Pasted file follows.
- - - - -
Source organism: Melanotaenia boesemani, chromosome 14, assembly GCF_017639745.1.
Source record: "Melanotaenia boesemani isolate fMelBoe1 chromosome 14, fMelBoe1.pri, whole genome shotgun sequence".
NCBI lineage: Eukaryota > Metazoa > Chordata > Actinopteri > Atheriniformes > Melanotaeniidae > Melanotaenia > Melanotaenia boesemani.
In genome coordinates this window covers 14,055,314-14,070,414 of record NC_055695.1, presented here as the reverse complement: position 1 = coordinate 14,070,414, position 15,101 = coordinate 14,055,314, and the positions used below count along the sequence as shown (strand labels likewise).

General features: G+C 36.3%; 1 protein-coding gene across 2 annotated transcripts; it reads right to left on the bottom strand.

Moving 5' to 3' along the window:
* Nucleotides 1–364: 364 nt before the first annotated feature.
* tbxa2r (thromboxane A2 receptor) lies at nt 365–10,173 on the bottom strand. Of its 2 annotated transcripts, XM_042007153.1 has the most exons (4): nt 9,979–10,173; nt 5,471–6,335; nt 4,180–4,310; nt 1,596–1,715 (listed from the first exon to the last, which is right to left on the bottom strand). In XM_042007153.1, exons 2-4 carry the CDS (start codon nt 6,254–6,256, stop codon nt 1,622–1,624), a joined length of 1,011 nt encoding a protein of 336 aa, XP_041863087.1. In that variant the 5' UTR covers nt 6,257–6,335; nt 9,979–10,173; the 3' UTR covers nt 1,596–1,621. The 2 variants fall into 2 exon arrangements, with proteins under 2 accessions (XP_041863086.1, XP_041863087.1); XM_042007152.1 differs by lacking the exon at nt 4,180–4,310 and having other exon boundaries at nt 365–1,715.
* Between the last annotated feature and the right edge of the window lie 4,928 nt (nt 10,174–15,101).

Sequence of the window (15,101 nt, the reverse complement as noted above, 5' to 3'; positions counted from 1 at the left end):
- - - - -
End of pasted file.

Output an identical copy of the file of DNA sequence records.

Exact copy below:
Source organism: Melanotaenia boesemani, chromosome 14, assembly GCF_017639745.1.
Source record: "Melanotaenia boesemani isolate fMelBoe1 chromosome 14, fMelBoe1.pri, whole genome shotgun sequence".
NCBI lineage: Eukaryota > Metazoa > Chordata > Actinopteri > Atheriniformes > Melanotaeniidae > Melanotaenia > Melanotaenia boesemani.
In genome coordinates this window covers 14,055,314-14,070,414 of record NC_055695.1, presented here as the reverse complement: position 1 = coordinate 14,070,414, position 15,101 = coordinate 14,055,314, and the positions used below count along the sequence as shown (strand labels likewise).

General features: G+C 36.3%; 1 protein-coding gene across 2 annotated transcripts; it reads right to left on the bottom strand.

Moving 5' to 3' along the window:
* Nucleotides 1–364: 364 nt before the first annotated feature.
* tbxa2r (thromboxane A2 receptor) lies at nt 365–10,173 on the bottom strand. Of its 2 annotated transcripts, XM_042007153.1 has the most exons (4): nt 9,979–10,173; nt 5,471–6,335; nt 4,180–4,310; nt 1,596–1,715 (listed from the first exon to the last, which is right to left on the bottom strand). In XM_042007153.1, exons 2-4 carry the CDS (start codon nt 6,254–6,256, stop codon nt 1,622–1,624), a joined length of 1,011 nt encoding a protein of 336 aa, XP_041863087.1. In that variant the 5' UTR covers nt 6,257–6,335; nt 9,979–10,173; the 3' UTR covers nt 1,596–1,621. The 2 variants fall into 2 exon arrangements, with proteins under 2 accessions (XP_041863086.1, XP_041863087.1); XM_042007152.1 differs by lacking the exon at nt 4,180–4,310 and having other exon boundaries at nt 365–1,715.
* Between the last annotated feature and the right edge of the window lie 4,928 nt (nt 10,174–15,101).

Sequence of the window (15,101 nt, the reverse complement as noted above, 5' to 3'; positions counted from 1 at the left end):